Sunday, May 27, 2012

Getting by Giving (Portion Naso)

Whoever dies with the most toys wins.

I have often seen this bumper sticker—and every time I do, it saddens me.  The notion that we can achieve contentment by accruing a bunch of stuff is perhaps the most damning and destructive lie at the heart of unbridled laissez-faire capitalism.  As Ecclesiastes realized three thousand years ago, amassing anything—wealth, fame, power and even knowledge—is, in the end, pure vanity.  The Rabbis put it succinctly: “Who is happy?  Those who rejoice in their own portion.”  Or in Sheryl Crow’s insightful take on this wisdom: “It’s not getting what you want—it’s wanting what you’ve got.”

In this week’s portion, Naso—the longest in the Torah—we find another version of this lesson.  Numbers 5:8-9 teaches: “Any gift among the sacred donations that the Israelites offer shall be the priest’s.  And each shall retain his sacred donations: what a man gives to the priest shall be his.”  By the standard reading, “his” is a reference to the priest, who receives the gift.  But the Talmud (Brachot 63a) offers an alternative interpretation, in which “his” refers to the donor.  In other words, as the commentary in Etz Hayyim notes, it is only when we give something away that the gift, and the good deed that it represents, becomes permanently ours.

Rabbi Lawrence Kushner captures the essence of this paradox in his path-breaking book, Honey from the Rock.  He writes of our central human challenge: “To learn that it is good for you when other people love other people besides you.  That I get more when others give to others.  That if I hoard it, I lose it.  That if I give it away, I get it back.”

In other words, the things that matter most—love, kindness, wisdom—do not follow the rules of the “dismal science” of economics.  Paradoxically, it is only when we share what we have that we can gain and grow.

Or, to amend that bumper sticker: Whoever dies with the fewest toys wins.

Saturday, May 19, 2012

Shavuot: Making Room for Silence

If we want to hear God’s voice, we must learn to keep silent.

This coming Saturday night we will celebrate Shavuot, which our Rabbis called z’man matan Torahteynu—the time of the giving of the Torah.  The festival marks the high point of Jewish history, the moment when we stood together to hear God’s word at Mount Sinai.

A time of high drama, to be sure.  And yet, the Talmud suggests that revelation did not end there.  The Rabbis insist that God still speaks to us: “Each and every day the Divine Voice issues forth from Sinai” (Avot 6:2)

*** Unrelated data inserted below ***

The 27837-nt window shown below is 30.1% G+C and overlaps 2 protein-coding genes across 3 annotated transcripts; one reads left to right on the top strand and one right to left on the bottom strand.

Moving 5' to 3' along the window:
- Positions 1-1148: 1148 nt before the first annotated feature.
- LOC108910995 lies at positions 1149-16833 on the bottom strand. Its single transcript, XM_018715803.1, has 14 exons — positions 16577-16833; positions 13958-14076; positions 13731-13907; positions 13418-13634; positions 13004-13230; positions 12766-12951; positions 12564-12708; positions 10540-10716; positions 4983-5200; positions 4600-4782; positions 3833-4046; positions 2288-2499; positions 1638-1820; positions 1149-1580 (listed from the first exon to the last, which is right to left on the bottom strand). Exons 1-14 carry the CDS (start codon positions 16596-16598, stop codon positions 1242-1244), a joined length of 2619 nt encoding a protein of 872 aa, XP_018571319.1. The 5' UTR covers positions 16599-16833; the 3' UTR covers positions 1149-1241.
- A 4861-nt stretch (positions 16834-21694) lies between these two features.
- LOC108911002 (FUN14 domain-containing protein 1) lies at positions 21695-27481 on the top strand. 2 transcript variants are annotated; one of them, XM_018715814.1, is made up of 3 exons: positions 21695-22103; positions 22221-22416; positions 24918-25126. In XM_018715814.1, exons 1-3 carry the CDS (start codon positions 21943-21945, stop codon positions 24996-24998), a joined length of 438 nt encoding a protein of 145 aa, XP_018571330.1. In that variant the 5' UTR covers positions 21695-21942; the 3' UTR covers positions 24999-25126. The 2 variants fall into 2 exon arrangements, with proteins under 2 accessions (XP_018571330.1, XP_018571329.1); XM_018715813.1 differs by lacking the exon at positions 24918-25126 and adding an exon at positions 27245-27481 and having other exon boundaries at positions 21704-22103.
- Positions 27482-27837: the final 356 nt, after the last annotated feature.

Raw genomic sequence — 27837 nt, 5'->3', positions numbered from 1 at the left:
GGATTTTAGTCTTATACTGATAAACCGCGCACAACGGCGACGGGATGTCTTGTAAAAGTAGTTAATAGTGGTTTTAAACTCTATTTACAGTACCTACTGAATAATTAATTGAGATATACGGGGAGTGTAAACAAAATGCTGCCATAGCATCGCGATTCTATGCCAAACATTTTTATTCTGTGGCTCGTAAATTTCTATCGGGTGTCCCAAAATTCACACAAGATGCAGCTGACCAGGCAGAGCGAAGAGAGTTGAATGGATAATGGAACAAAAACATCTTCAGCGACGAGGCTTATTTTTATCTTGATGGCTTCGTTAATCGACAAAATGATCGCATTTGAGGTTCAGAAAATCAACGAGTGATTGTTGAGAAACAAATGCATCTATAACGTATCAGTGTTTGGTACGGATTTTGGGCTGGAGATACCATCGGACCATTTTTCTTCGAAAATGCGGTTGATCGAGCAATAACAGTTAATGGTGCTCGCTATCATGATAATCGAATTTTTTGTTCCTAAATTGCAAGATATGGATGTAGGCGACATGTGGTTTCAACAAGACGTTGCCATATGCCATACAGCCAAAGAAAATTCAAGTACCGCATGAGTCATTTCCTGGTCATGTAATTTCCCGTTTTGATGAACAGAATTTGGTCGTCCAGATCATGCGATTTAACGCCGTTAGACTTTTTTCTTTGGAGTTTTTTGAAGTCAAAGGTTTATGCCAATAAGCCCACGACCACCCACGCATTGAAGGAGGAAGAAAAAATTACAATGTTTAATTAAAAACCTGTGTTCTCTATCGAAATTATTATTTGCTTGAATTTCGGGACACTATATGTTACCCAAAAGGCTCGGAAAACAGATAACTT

So if the Holy One continues to reveal the Sacred Word to us, what was so special about the events commemorated by Shavuot?   A passage from the Midrash notes that the difference was the utter silence which preceded God’s Ten Utterances:
R. Abbahu said in the name of R. Yohannan: When the Holy One gave the Torah, no bird chirped, no fowl flew, no ox bellowed, not one of the angels said, “Holy, holy, holy!”  The sea did not roar, creatures did not speak—the whole world was hushed into breathless silence; it was then that the voice went forth: “I am the Eternal your God.”

In other words, as Rabbi Lawrence Kushner writes, “The reason Sinai is so special and the reason why we are unable to hear Torah all the time is because the noise, static, and muzak of this world drown out the sound of God’s voice.  Only at the time of the “giving of the Torah” did God “silence the roar.” At Sinai we could hear what had been there (and continues to be here) all along. 

Often, as we imagine the giving of the Torah, we think of the pyrotechnics: thunder and lightning and fire.  But the key ingredient for hearing God is, in fact, silence.  Elijah learns this when the Holy One pays him a visit in a cave where he is hiding on Mt. Carmel. 
As it is written, “God passed by and a mighty wind split the mountains—but God was not in the wind; and after the wind, an earthquake—but God was not in the earthquake; and after the earthquake a fire—but God was not in the fire.  And after the fire, a still, small voice.”

In our high-tech culture, so noisy and full of distractions, Shavuot reminds us that Holiness does not dwell amidst the sound and the fury; it reveals itself subtly in the calm that follows, when the noise dies down.  The still, small voice continues to speak to us, everywhere and always.  But most of the time, we do not hear it because our world is too loud and we are moving too quickly.